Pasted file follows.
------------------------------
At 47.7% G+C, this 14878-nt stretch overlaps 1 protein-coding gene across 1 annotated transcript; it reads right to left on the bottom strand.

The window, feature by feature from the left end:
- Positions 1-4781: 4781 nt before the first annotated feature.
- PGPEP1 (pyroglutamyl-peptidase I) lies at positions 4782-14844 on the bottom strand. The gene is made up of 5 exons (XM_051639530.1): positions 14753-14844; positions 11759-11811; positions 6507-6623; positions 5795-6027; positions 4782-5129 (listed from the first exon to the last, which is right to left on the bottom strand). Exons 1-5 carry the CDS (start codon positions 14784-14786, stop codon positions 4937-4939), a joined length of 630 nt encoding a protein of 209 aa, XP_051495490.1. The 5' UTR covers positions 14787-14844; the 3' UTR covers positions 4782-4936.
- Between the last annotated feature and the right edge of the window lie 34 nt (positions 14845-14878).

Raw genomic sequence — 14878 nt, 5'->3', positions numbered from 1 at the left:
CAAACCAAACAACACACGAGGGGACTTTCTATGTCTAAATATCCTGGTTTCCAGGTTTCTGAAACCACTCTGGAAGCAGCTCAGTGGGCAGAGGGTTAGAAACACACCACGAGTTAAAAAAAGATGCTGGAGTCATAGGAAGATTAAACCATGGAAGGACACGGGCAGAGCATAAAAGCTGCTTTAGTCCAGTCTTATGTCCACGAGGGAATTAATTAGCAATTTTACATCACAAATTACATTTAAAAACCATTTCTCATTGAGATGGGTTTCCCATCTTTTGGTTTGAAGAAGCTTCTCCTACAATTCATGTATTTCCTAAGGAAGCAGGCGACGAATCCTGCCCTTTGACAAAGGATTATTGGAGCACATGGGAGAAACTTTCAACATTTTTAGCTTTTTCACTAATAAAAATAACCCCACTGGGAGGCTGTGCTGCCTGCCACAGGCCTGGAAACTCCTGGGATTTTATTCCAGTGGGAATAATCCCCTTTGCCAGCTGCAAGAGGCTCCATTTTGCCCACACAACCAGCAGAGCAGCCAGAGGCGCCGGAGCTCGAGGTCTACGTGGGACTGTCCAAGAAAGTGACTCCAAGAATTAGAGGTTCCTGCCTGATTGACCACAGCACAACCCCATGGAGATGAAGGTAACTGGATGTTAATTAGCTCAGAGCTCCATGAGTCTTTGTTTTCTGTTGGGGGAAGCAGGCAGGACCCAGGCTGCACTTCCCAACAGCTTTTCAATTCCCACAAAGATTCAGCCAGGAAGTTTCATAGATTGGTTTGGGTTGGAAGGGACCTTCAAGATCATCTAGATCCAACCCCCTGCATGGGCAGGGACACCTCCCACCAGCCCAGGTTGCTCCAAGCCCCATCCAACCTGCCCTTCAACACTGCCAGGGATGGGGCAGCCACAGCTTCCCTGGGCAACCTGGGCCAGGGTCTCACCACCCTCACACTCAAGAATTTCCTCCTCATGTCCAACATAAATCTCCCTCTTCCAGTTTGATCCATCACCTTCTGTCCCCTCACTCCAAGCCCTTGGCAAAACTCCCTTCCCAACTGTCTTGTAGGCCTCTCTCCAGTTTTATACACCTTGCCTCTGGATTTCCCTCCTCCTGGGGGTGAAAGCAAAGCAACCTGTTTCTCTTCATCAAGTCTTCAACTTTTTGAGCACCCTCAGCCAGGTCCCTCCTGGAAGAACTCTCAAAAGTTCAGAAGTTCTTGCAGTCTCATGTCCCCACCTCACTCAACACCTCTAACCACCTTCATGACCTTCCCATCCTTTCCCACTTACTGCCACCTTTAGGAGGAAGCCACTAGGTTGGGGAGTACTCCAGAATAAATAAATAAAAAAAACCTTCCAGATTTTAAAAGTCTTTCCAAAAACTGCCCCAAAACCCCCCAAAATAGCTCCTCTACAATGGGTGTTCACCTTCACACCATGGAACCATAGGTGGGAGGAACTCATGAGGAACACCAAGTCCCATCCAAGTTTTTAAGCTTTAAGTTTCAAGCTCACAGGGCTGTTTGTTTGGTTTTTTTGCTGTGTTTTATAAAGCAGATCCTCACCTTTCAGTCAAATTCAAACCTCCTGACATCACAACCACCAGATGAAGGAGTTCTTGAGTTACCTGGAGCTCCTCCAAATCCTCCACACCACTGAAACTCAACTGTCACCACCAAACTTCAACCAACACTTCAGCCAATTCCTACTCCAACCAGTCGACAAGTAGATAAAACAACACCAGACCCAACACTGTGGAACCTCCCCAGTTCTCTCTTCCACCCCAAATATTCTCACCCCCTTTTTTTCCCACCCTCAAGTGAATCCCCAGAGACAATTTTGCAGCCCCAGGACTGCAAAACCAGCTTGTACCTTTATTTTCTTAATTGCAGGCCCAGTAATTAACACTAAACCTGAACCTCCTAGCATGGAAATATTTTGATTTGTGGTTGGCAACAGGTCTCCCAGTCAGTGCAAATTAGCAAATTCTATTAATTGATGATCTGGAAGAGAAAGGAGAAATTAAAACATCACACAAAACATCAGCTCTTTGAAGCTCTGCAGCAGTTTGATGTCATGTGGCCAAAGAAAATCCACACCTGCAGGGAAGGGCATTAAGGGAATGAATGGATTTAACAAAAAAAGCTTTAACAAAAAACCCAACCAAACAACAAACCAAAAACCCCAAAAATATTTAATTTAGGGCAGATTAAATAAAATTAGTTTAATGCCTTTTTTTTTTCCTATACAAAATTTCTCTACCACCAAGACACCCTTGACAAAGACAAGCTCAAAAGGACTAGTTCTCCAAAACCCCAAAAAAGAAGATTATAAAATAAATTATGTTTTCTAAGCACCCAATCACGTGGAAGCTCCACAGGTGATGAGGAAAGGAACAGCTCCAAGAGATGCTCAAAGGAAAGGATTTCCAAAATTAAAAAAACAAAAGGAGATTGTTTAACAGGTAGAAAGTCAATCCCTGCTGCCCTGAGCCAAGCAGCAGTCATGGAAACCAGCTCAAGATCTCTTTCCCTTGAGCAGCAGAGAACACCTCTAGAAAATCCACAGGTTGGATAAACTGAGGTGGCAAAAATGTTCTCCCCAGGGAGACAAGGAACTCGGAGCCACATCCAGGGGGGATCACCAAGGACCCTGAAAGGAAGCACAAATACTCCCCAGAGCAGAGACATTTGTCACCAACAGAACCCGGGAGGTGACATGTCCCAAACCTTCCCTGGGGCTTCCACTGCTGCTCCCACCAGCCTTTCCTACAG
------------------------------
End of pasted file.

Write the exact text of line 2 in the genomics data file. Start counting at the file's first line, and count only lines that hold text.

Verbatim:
The window, feature by feature from the left end: